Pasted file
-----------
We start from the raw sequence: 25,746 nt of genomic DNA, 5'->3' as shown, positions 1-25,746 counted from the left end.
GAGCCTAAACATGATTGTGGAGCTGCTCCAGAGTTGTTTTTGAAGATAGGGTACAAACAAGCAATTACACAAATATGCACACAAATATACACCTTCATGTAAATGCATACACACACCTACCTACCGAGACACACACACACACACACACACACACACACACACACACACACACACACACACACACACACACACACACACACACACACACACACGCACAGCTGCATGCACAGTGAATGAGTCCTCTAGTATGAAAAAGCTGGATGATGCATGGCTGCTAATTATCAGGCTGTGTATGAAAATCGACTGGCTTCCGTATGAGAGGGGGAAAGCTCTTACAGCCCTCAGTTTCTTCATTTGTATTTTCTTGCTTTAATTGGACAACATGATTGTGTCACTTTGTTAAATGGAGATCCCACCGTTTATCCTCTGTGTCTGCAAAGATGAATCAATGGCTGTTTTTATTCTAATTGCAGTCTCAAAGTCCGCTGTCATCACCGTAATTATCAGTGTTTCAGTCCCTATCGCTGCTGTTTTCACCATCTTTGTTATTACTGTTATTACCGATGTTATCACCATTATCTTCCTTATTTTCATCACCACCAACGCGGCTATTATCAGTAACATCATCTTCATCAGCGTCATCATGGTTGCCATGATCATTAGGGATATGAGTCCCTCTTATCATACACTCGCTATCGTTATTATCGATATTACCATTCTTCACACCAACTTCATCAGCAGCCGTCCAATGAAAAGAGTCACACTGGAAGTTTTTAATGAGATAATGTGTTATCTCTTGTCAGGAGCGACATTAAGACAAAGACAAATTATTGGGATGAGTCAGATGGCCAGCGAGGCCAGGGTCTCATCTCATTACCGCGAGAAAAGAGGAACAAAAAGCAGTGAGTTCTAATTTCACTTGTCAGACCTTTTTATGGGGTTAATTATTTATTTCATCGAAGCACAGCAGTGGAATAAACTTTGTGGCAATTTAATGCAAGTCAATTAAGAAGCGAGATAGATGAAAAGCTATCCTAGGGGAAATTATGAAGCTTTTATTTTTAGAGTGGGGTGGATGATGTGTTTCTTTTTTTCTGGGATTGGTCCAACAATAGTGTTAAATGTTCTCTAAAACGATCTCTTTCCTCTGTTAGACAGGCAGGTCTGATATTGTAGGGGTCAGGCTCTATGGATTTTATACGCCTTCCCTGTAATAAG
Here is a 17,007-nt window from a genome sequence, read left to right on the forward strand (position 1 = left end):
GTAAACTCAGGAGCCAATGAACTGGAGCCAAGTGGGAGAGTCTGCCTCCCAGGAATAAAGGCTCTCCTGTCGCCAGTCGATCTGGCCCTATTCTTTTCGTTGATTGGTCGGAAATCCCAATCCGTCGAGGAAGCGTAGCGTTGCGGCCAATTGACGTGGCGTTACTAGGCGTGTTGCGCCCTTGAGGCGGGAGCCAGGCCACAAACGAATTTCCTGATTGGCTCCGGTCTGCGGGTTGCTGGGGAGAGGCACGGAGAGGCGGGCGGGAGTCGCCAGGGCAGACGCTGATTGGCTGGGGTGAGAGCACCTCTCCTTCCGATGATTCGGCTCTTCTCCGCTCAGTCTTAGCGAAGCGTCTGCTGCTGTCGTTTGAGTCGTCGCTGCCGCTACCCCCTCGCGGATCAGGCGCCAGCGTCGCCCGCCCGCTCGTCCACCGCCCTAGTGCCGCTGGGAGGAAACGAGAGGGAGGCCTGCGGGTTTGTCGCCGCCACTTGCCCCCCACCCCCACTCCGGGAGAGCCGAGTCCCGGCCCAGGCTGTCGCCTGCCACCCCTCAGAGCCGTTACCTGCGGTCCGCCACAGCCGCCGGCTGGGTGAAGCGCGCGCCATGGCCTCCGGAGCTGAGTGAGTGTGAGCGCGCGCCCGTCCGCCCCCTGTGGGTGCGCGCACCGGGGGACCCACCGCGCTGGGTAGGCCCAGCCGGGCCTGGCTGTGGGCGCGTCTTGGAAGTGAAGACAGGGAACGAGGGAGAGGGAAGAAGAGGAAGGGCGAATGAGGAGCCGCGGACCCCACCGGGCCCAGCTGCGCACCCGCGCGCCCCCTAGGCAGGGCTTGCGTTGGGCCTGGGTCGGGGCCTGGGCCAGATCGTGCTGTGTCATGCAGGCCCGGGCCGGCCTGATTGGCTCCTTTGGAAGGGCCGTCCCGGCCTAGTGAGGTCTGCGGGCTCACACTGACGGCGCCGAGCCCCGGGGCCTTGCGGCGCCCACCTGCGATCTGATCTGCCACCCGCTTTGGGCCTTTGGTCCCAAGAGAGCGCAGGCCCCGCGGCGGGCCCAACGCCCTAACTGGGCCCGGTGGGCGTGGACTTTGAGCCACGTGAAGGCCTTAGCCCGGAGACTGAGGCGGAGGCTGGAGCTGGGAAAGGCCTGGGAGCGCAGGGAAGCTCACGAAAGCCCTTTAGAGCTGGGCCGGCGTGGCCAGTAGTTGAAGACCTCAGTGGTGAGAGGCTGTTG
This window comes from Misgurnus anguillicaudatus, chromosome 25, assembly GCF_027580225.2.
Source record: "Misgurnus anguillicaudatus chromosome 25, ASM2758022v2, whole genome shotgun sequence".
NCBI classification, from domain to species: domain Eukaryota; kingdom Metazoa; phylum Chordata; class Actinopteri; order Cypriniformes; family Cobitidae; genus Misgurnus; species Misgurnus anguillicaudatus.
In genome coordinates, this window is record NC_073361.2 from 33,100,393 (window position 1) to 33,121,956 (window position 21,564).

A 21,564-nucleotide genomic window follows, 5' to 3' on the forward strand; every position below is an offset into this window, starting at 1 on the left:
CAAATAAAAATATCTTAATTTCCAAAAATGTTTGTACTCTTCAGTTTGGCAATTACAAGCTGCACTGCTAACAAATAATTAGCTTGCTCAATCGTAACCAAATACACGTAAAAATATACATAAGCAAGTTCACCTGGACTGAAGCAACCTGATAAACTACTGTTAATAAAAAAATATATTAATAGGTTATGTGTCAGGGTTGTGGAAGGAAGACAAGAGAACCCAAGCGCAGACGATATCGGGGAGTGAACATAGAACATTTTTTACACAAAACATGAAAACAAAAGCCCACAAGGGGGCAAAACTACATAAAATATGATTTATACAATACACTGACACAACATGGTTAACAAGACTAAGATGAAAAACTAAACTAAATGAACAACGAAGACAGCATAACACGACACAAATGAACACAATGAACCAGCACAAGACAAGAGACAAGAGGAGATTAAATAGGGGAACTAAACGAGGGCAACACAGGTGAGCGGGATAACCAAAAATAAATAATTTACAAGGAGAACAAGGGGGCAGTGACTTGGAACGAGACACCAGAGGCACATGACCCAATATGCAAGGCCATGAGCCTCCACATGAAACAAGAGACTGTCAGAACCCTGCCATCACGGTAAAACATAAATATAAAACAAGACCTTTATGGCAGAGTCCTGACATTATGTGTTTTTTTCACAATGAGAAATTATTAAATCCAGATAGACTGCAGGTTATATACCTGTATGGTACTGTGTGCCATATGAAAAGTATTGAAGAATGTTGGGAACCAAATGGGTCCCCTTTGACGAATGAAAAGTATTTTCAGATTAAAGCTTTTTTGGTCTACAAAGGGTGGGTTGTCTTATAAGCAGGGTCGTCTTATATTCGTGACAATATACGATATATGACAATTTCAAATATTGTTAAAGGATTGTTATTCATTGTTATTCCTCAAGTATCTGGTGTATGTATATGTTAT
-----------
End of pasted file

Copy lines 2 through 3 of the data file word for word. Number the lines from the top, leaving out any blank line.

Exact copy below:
GAGCCTAAACATGATTGTGGAGCTGCTCCAGAGTTGTTTTTGAAGATAGGGTACAAACAAGCAATTACACAAATATGCACACAAATATACACCTTCATGTAAATGCATACACACACCTACCTACCGAGACACACACACACACACACACACACACACACACACACACACACACACACACACACACACACACACACACACACACACACACACACGCACAGCTGCATGCACAGTGAATGAGTCCTCTAGTATGAAAAAGCTGGATGATGCATGGCTGCTAATTATCAGGCTGTGTATGAAAATCGACTGGCTTCCGTATGAGAGGGGGAAAGCTCTTACAGCCCTCAGTTTCTTCATTTGTATTTTCTTGCTTTAATTGGACAACATGATTGTGTCACTTTGTTAAATGGAGATCCCACCGTTTATCCTCTGTGTCTGCAAAGATGAATCAATGGCTGTTTTTATTCTAATTGCAGTCTCAAAGTCCGCTGTCATCACCGTAATTATCAGTGTTTCAGTCCCTATCGCTGCTGTTTTCACCATCTTTGTTATTACTGTTATTACCGATGTTATCACCATTATCTTCCTTATTTTCATCACCACCAACGCGGCTATTATCAGTAACATCATCTTCATCAGCGTCATCATGGTTGCCATGATCATTAGGGATATGAGTCCCTCTTATCATACACTCGCTATCGTTATTATCGATATTACCATTCTTCACACCAACTTCATCAGCAGCCGTCCAATGAAAAGAGTCACACTGGAAGTTTTTAATGAGATAATGTGTTATCTCTTGTCAGGAGCGACATTAAGACAAAGACAAATTATTGGGATGAGTCAGATGGCCAGCGAGGCCAGGGTCTCATCTCATTACCGCGAGAAAAGAGGAACAAAAAGCAGTGAGTTCTAATTTCACTTGTCAGACCTTTTTATGGGGTTAATTATTTATTTCATCGAAGCACAGCAGTGGAATAAACTTTGTGGCAATTTAATGCAAGTCAATTAAGAAGCGAGATAGATGAAAAGCTATCCTAGGGGAAATTATGAAGCTTTTATTTTTAGAGTGGGGTGGATGATGTGTTTCTTTTTTTCTGGGATTGGTCCAACAATAGTGTTAAATGTTCTCTAAAACGATCTCTTTCCTCTGTTAGACAGGCAGGTCTGATATTGTAGGGGTCAGGCTCTATGGATTTTATACGCCTTCCCTGTAATAAG
Here is a 17,007-nt window from a genome sequence, read left to right on the forward strand (position 1 = left end):